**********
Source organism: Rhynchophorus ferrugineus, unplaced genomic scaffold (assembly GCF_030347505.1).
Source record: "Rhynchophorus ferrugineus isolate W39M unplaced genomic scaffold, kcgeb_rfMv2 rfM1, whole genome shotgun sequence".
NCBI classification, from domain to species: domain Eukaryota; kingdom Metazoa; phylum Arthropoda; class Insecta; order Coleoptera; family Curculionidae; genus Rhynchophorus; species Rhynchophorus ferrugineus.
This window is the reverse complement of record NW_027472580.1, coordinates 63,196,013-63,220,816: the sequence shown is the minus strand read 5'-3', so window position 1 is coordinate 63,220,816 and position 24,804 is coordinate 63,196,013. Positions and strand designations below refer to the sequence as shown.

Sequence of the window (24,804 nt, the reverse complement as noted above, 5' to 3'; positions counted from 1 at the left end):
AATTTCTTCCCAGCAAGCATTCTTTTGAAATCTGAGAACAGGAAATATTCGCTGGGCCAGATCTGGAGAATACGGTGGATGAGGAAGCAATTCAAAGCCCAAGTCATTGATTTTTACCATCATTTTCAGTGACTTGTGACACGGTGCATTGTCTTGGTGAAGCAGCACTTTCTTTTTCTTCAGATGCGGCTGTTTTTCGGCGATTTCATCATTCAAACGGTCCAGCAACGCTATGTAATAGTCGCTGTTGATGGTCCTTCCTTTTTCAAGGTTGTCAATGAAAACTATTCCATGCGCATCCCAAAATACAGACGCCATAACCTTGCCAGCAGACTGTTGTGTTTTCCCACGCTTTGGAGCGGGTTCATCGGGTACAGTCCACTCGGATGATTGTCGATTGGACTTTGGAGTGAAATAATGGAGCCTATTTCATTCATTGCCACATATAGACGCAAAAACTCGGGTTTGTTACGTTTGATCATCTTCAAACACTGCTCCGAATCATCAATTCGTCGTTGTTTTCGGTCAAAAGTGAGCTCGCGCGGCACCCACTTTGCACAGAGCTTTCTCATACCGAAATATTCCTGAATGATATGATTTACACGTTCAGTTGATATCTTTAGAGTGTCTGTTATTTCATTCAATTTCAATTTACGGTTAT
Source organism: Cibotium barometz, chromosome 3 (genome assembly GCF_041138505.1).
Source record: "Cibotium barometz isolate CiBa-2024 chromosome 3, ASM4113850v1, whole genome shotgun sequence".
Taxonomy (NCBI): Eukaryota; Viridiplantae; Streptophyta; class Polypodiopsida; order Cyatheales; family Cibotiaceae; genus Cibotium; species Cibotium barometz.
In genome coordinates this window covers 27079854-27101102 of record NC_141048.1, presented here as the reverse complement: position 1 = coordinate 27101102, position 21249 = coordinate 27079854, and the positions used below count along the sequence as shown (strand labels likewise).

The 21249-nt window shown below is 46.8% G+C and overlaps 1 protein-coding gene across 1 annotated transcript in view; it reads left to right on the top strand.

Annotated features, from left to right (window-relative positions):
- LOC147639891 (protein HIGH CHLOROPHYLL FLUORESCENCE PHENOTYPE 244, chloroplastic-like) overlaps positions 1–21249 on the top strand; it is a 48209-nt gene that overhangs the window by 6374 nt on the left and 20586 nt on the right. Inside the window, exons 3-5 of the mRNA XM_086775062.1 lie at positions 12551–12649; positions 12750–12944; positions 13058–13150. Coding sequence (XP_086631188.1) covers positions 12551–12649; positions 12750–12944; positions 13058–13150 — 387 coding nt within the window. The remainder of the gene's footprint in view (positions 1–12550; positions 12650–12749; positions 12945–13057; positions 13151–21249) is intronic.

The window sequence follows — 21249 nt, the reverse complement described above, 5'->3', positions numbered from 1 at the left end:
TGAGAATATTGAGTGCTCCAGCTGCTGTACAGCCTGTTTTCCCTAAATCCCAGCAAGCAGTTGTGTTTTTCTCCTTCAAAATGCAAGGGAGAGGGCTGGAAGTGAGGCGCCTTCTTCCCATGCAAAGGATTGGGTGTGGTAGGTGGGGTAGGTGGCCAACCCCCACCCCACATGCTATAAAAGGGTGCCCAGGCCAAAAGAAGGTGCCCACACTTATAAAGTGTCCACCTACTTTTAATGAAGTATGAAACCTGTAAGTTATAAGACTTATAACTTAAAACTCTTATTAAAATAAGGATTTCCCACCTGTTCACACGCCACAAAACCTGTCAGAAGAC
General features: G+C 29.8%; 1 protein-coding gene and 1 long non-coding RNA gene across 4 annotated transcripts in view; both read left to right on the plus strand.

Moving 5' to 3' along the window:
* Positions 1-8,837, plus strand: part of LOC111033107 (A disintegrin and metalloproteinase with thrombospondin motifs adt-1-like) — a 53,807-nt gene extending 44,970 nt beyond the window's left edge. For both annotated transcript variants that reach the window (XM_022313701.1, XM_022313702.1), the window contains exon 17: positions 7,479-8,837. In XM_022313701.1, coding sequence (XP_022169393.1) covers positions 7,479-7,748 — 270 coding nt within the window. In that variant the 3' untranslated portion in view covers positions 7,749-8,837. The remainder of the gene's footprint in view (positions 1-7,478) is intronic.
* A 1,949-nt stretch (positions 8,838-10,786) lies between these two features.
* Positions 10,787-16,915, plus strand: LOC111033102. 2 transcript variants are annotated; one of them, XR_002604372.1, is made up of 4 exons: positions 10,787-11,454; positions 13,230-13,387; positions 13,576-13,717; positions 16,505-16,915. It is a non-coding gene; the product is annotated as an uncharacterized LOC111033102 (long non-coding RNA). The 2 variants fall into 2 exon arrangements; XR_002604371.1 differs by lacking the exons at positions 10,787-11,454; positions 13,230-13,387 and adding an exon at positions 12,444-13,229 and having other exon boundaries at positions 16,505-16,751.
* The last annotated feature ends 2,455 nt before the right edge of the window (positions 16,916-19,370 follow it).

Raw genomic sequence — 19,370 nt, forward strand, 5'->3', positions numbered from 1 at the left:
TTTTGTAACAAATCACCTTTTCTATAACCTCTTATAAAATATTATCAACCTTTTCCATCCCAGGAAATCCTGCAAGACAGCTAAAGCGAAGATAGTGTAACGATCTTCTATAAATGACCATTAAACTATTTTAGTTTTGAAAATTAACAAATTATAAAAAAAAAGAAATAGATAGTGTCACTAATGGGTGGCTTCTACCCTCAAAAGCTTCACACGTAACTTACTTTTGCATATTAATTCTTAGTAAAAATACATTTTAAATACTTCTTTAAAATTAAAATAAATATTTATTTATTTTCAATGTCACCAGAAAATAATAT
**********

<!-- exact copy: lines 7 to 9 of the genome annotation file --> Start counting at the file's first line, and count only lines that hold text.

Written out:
Source organism: Cibotium barometz, chromosome 3 (genome assembly GCF_041138505.1).
Source record: "Cibotium barometz isolate CiBa-2024 chromosome 3, ASM4113850v1, whole genome shotgun sequence".
Taxonomy (NCBI): Eukaryota; Viridiplantae; Streptophyta; class Polypodiopsida; order Cyatheales; family Cibotiaceae; genus Cibotium; species Cibotium barometz.